. . . fully after the LORD                  I Kings 11:6                      by Steve Flinchum

Chapter 3


    In The Christian Ecclesia, F.J.A. Hort wrote:

"Congregation" was the only rendering of ekklesia in the English New Testament as it stood throughout Henry VIII's reign, the substitution of "church" being due to the Genevan revisers; and it held its ground in the Bishop's Bible in no less primary a passage than Matt. XVI:18 till the Jacobean revision of 1611, which we call the Authorized Version.

    In 1526 William Tyndale was the first to translate the New Testament from the Greek into English. Tyndale translated ekklesia with "congregation."

    Myles Coverdale translated the entire Bible from the original languages, and it was printed in 1535. Coverdale translated ekklesia with "congregation."

    The Great Bible, first printed in 1538 and last in 1569, was known also as the Cromwell Bible, the Cranmer Bible, the Whitechurch Bible, and the Chained Bible. (A Brief History of English Bible Translations by Laurence M. Vance) That Bible also translated ekklesia with "congregation."

    In 1604 King James appointed fifty-four men to translate the Bible. Although it was resolved:

That a translation be made of the whole Bible, as consonant as can be to the original Hebrew and Greek . . . ,

two of the fifteen rules given the translators by King James stated:

1. The ordinary Bible read in the Church, commonly called the Bishops Bible, to be followed, and as little altered as the Truth of the original will permit.

3. The Old Ecclesiastical Words to be kept, viz. the Word Church not to be translated Congregation &c. (A Brief History of English Bible Translations by Laurence M. Vance)

    When we use ekklesia, "assembly," or "congregation" in studying the New Testament, it removes a lot of the "hocus-pocus" and mysticism that man has concocted. I prefer the word "congregation," and have chosen to use it in the pages to follow. It is only when using the proper definition of ekklesia, as here given, that we can interpret the New Testament with true consistency. I realize that that will be considered by many as an unreasonably strong and bigoted statement, but I propose to support it shortly.

    Before continuing, it should also be noted that although ekklesia is properly translated "assembly" in Acts 19, it is not to be assumed that all occurrences of the word assembly in the King James Version of the New Testament is from ekklesia. There are two other occurrences of "assembly" in the King James Version of the New Testament. In Hebrews 12:23, "general assembly" is used to translate paneguris, which Strong's "Dictionary of the Greek Testament" defines as:

3831. paneguris; from 3956 and a der. of 58; a mass-meeting, i.e. (fig.) universal companionship . . .

Word number 3956 is defined:

3956. pas; including all the forms of declension; apparently a primary word; all, any, every, the whole . . .

    It is often taught that "the general assembly" and the "church of the firstborn," in Hebrews 12:23, are one and the same, but it looks to me like that there are two different words used there to speak of two different things.

    In its context, what is being said is, "ye are come unto . . . the general assembly and church of the firstborn." Let me make an illustration. I live in Annville, Kentucky, which is very rural. Suppose I have a new neighbor who is accustomed to the conveniences of a big city, and becomes discouraged in adapting to a strange environment. I might say to the person, "you have come to the commonwealth of Kentucky and the city of Annville, which are the best part of the world. By that statement, I do not mean that the commonwealth of Kentucky and the city of Annville are the same thing. You can be in Kentucky and not be in Annville, but you cannot be in the Annville that I am talking about and not be in Kentucky. A person can be saved by God's grace and not be a member of one of the Lord's congregations. The people being addressed in Hebrews 12, were being told in verse 23, that they were both. That "the firstborn," spoken of in this verse is Jesus, is seen by reference to Matthew 1:25, Luke 2:7, Romans 8:29, and Collosians 1:15 and 18.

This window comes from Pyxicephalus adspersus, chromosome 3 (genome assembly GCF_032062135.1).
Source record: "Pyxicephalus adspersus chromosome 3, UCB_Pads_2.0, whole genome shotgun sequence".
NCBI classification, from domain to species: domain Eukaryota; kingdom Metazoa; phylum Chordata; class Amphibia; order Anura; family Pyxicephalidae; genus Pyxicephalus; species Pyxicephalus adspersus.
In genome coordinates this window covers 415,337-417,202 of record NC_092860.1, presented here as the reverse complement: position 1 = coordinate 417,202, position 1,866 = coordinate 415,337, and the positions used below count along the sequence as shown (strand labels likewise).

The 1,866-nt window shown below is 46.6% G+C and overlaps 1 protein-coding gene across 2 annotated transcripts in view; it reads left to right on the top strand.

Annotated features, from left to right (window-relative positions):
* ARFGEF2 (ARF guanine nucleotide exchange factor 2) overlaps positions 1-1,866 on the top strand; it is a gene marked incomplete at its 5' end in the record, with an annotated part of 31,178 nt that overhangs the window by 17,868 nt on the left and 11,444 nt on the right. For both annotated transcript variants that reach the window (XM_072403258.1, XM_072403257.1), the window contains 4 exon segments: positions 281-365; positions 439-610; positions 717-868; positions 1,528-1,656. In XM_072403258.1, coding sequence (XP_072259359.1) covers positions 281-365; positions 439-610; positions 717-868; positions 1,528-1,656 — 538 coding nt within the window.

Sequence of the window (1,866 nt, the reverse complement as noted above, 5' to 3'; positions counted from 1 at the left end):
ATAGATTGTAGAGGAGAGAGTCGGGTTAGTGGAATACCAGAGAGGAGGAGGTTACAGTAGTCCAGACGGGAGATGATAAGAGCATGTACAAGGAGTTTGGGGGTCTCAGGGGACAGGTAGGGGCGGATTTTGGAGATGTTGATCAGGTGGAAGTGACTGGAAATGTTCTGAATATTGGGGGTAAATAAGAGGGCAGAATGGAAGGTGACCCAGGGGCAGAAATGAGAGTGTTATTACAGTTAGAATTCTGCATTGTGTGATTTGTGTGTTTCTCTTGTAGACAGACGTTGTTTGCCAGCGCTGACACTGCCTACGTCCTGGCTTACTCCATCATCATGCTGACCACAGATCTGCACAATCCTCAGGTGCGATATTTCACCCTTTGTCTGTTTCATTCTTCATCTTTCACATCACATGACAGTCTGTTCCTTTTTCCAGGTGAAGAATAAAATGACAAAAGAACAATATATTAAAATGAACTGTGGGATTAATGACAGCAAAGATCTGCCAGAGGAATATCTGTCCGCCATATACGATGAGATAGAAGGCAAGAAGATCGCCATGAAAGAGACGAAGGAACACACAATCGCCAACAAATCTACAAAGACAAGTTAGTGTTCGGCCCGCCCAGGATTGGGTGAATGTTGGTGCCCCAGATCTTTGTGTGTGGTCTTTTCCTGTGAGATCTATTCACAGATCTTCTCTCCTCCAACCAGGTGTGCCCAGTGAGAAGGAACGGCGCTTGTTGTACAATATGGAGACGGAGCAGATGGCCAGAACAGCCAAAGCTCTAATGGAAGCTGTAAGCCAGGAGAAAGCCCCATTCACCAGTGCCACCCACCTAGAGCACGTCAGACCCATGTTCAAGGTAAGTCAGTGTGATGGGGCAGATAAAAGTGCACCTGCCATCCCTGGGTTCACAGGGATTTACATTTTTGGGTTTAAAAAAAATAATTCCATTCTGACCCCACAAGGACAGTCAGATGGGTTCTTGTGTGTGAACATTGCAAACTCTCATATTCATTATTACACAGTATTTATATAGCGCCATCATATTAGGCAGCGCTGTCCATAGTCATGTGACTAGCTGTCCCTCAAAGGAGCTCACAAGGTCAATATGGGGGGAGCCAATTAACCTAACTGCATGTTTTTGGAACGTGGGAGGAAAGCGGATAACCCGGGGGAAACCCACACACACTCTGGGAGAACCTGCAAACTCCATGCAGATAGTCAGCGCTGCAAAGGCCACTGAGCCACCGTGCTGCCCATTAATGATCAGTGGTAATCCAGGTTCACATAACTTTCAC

The other occurrence of "assembly" in the King James Version of the New Testament is in James 2:2. The Greek word translated there is sunagoge, which Strong's "Dictionary of the Greek Testament" defines as:

an assemblage of persons; spec. a Jewish "synagogue" (the meeting or the place) . . .

    A careful study of each of the occurrences of the word "church" in the King James Version of the New Testament, other than those already considered here, will reveal that there is no indication of a new or different meaning being given to ekklesia. In each of these cases, the word ekklesia was used to refer to a certain congregation (or congregations, using the plural form), or was used in a generic sense, and sometimes both.

    The last eighteen times ekklesia is used in the New Testament, it was spoken by Jesus. In Revelation 2:1 He was speaking of "the church of Ephesus," in verse 8 of "the church in Smyrna," in verse 12 of "the church in Pergamos," in verse 18 of "the church in Thyatira," in Revelation 3:1 of "the church in Sardis," in verse 7 of "the church in Philadelphia," and in verse 14 of "the church of the Laodiceans." In Revelation 1:11, He used the plural form in saying, "the seven churches which are in Asia," and then listed each of the names again.

    Jesus used ekklesia in its plural form in Revelation 1:20, 2:7, 11, 17, 23, 29, 3:6, 13, 22, and 22:16. It is important to notice that in the last half of the final chapter of the Bible (Revelation 22:16), Jesus used the plural form of ekklesia. If He had built a "universal church" He would not have used the plural form, and I believe He would have used some other word like paneguris.

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